April 25

How to create website for your business in Singapore, on time and on budget


In one of the first clients we had, we remembered struggling, a lot.

She wanted everything to be perfect.

There had to be alignments for this page, the proper font on the other page, and it came to a point where we were nearly throwing everything, save the kitchen sink, at our developers, to get them to do what she wanted.

Find yourself fussing about the website? Nah, keep it simple.

That taught us something valuable about how to design.

It’s first about you, the client

We get it. When you first start a website, you want it to be mean, lean, and beautiful.

Not something that looks like it’s just off the mill.

But let’s be honest.

Unless you have $10,000 to spend on a website, you’re not going to get a custom built, beautiful website.

You’re going to get something that looks pretty average, but here’s the thing..

It’s functional.

Start with making it simple

What problem does your site solve?

The question you should be asking is,

Does your site solve the problem?

There are three main functions of websites.

  1. To get more customers (if you’re for example, an e-commerce or a SAAS company)
  2. To communicate your offering and show credibility (trust me, it’s much more legit having your private domain than a ABC.wixsite.com)
  3. To get traffic (for those who are media sites)

And if you don’t know what problem your business is solving, there’s no point worrying about what site you’re going to get.

Because it’s not going to be something people pay for.

Profitable sites solve problems.

Unprofitable sites suck resources, and return little back.

We know, because we’ve done sites that have returned us no money.

We’re not looking at those today. Instead, we look at those that have worked, and how they have worked, and how we think you can do yours better.

Myths you should know

But before that, you should know some myths that web development agencies often don’t tell you about.

A website won’t fix your sales problem

If you have no sales, making your website more fancy is not going to make it better for you.

Fancy websites don’t make you get more sales.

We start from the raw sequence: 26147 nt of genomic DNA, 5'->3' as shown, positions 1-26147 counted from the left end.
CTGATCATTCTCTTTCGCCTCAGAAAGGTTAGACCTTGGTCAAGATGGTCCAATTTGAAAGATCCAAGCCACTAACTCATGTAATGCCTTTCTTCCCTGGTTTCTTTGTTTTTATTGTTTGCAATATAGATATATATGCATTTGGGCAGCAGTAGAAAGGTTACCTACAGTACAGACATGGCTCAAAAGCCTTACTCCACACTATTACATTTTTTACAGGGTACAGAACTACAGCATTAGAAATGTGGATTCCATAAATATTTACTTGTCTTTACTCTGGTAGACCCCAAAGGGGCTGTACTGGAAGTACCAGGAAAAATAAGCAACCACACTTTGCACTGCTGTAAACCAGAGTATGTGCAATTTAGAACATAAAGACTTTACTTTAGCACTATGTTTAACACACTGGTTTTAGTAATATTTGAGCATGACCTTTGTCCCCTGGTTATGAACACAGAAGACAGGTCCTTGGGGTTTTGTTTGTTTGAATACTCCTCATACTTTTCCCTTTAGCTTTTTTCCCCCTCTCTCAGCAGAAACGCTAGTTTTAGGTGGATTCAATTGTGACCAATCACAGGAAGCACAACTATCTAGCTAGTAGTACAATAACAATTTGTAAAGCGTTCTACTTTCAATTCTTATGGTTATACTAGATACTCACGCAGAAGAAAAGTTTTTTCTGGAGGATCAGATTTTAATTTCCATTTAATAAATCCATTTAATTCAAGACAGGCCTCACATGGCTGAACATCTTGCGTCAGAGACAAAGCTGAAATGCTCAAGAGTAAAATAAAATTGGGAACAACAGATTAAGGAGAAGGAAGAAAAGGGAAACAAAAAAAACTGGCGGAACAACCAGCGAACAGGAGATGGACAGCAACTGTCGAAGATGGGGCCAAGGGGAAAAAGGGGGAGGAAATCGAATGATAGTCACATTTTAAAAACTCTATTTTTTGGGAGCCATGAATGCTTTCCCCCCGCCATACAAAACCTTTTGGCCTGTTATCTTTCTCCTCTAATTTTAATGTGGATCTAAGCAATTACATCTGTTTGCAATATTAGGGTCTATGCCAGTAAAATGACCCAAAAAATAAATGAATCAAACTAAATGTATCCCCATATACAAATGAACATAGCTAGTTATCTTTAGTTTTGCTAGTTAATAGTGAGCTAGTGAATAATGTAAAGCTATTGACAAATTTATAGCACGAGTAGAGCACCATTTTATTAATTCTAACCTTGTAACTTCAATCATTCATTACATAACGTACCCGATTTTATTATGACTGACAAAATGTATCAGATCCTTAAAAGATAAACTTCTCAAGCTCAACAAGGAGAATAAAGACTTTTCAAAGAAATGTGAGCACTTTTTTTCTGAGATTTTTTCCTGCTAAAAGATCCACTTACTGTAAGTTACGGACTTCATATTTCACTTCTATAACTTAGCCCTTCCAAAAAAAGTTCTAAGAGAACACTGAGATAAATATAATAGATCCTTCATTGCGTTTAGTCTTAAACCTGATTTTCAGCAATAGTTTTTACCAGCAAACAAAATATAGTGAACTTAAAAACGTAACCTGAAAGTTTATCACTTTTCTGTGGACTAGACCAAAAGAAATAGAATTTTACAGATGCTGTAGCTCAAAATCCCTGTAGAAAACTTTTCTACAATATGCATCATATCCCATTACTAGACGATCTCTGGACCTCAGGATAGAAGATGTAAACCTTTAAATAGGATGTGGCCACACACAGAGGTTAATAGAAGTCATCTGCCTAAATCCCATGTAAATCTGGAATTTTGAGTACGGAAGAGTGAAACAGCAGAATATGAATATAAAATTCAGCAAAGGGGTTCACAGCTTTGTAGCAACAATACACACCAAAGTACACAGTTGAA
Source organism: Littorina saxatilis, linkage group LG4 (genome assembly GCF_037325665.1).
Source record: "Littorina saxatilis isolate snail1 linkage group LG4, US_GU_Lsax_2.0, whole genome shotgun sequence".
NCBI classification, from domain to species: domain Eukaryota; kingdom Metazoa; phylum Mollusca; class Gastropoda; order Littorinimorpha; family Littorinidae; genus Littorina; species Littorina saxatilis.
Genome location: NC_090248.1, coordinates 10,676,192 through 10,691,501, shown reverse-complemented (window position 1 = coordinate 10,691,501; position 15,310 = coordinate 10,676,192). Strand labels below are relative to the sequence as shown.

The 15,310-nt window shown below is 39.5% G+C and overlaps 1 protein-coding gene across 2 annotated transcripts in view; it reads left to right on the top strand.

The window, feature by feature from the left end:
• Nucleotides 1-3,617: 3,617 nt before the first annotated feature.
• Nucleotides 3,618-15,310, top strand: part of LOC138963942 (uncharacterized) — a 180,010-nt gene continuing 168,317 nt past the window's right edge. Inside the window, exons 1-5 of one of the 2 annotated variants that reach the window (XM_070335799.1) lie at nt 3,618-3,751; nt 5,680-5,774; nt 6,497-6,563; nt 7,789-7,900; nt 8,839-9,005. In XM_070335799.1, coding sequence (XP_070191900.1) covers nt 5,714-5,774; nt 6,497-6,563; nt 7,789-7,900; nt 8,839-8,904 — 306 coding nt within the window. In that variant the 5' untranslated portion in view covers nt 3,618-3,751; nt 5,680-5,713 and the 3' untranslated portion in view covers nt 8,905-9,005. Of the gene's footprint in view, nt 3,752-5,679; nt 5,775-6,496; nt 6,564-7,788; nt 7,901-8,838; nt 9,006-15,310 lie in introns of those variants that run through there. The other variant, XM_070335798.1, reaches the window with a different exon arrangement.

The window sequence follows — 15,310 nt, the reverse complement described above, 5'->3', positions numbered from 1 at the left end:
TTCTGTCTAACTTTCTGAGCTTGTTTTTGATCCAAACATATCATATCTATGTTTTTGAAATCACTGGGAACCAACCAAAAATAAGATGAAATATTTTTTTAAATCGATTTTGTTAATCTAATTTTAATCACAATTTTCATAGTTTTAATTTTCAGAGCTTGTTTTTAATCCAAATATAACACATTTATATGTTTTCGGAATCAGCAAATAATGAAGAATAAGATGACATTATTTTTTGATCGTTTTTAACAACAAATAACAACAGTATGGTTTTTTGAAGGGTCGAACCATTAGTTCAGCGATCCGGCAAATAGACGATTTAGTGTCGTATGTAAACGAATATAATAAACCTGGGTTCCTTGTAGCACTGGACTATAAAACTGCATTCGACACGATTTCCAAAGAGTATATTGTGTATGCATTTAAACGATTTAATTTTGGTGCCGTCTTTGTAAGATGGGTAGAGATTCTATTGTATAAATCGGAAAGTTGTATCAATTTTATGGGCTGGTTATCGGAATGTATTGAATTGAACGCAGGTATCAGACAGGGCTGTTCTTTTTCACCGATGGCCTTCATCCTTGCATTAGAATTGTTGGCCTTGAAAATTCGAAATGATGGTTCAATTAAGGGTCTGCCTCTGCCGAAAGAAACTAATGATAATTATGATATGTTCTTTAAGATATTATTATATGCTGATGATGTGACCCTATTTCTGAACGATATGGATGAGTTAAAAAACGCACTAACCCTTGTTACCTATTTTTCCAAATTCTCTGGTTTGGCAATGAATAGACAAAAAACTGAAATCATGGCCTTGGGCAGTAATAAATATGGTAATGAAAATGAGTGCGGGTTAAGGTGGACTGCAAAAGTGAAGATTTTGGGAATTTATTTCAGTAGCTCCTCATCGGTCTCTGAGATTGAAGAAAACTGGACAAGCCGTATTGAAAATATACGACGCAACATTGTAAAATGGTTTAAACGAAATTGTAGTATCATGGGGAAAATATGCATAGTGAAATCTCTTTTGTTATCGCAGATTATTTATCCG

If you’ve not solved your product market fit problem, you won’t find the answer in a nicer website.

In one of our earliest clients, they were developing a new noodle product.

Their noodles didn’t taste great.

When they initially commissioned us to redo their website, and improve their digital marketing, we took it on because…

We had no business.

We didn’t know whether their noodles were even good.

And when we tried their noodles, we slowly realised it wasn’t great. It was bland.

We later went on to try everything we knew, but we still struggled to sustain the initial gains we got.

Despite focusing on long-tail search engine optimisation, and PR, we couldn’t make a sustainable dent.

That’s the first thing you need to know. If you’ve not solved for product market fit, which we define as customers readily buying your product, at margins you can reliably survive at.

A jazzy website doesn’t get you more sales

My friend, who runs multiple million-dollar businesses, has sold from websites that look simple, but which adequately address the customer need.

On the other hand, fancy websites haven’t necessarily sold great in terms of products.

So it’s not about how nice the website looks, but how good it is at solving the customer problem.

Let’s take a look at The Durian Bakery, for example, one of my friend’s sites.

Above the fold, you immediately see the call to action.

To buy, or to buy more.

There’s no other choice.

Scroll further below and you’d see customer testimonials that make you think,

oh this company is legit.

Then comes their bundles.

If you don’t believe me, believe their revenues. For a shop like that, they quickly hit 6-figure revenues in a single year.


You can do that too.

Let’s look at how you should think about your design then.

Start with the problem statement

For all the sites we’ve designed, we’ve always started from the problem statement. Each time we’ve not done that well, we’ve ended up failing badly.

Let’s look at an example of something that was done well.

Maitri School – a non profit that was clear that its site would be used to communicate with parents

We worked with Maitri School, a special education school in Singapore, to build their website, from scratch.

Their principal came up with this catchphrase, bringing out the star in every child.

And that quickly captured the value they provide to students.

If you want to build a website, you need to be clear:

  1. What the problem you’re solving is,
  2. How you solve that problem
  3. How you solve that problem in a unique way

Once you know these 3 core elements, you’re going to have a clear website.

Love on Ukraine – strong communication of what they do

Again, no fancy website here, but they managed to raise $2.5 million in 5 months.

Great, considering the amount of resources they used… which was close to $0.

Make it simple and functional, and make it fast

Forget the agencies that sell you fancy websites, because you won’t get more sales just by having a fancy website. Instead, make a website that’s clear about communicating the problem you solve, and how you solve it.

And make sure people know how to buy.

You will be on your way to a lasting business, that way.

Of course, you can also book us to do your website, for $2400 spread over 3 months.

I think we’re great, and I think you’ll know why once you try us.


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